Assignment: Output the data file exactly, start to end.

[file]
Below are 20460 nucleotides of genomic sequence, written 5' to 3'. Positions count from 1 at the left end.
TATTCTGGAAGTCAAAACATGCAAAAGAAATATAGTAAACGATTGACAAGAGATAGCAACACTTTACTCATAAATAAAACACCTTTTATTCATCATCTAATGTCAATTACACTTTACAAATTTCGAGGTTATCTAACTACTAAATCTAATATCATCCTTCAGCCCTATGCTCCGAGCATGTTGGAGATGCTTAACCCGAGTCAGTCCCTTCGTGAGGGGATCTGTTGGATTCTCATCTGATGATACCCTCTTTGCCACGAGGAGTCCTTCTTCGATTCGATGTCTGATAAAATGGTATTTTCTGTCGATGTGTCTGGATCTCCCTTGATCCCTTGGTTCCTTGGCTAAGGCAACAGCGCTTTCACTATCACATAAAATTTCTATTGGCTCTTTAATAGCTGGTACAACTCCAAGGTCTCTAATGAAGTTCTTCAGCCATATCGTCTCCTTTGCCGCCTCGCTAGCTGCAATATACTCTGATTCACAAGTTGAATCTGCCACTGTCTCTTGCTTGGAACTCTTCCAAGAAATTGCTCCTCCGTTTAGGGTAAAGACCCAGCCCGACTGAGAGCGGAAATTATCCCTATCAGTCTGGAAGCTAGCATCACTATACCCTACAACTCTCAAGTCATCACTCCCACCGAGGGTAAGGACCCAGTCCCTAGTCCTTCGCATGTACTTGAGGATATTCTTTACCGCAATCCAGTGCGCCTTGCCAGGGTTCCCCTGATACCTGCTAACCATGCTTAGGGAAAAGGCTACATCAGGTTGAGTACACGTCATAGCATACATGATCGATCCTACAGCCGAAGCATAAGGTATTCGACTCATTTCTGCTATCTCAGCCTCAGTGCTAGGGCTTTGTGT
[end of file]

Below are 20460 nucleotides of genomic sequence, written 5' to 3'. Positions count from 1 at the left end.
TATTCTGGAAGTCAAAACATGCAAAAGAAATATAGTAAACGATTGACAAGAGATAGCAACACTTTACTCATAAATAAAACACCTTTTATTCATCATCTAATGTCAATTACACTTTACAAATTTCGAGGTTATCTAACTACTAAATCTAATATCATCCTTCAGCCCTATGCTCCGAGCATGTTGGAGATGCTTAACCCGAGTCAGTCCCTTCGTGAGGGGATCTGTTGGATTCTCATCTGATGATACCCTCTTTGCCACGAGGAGTCCTTCTTCGATTCGATGTCTGATAAAATGGTATTTTCTGTCGATGTGTCTGGATCTCCCTTGATCCCTTGGTTCCTTGGCTAAGGCAACAGCGCTTTCACTATCACATAAAATTTCTATTGGCTCTTTAATAGCTGGTACAACTCCAAGGTCTCTAATGAAGTTCTTCAGCCATATCGTCTCCTTTGCCGCCTCGCTAGCTGCAATATACTCTGATTCACAAGTTGAATCTGCCACTGTCTCTTGCTTGGAACTCTTCCAAGAAATTGCTCCTCCGTTTAGGGTAAAGACCCAGCCCGACTGAGAGCGGAAATTATCCCTATCAGTCTGGAAGCTAGCATCACTATACCCTACAACTCTCAAGTCATCACTCCCACCGAGGGTAAGGACCCAGTCCCTAGTCCTTCGCATGTACTTGAGGATATTCTTTACCGCAATCCAGTGCGCCTTGCCAGGGTTCCCCTGATACCTGCTAACCATGCTTAGGGAAAAGGCTACATCAGGTTGAGTACACGTCATAGCATACATGATCGATCCTACAGCCGAAGCATAAGGTATTCGACTCATTTCTGCTATCTCAGCCTCAGTGCTAGGGCTTTGTGT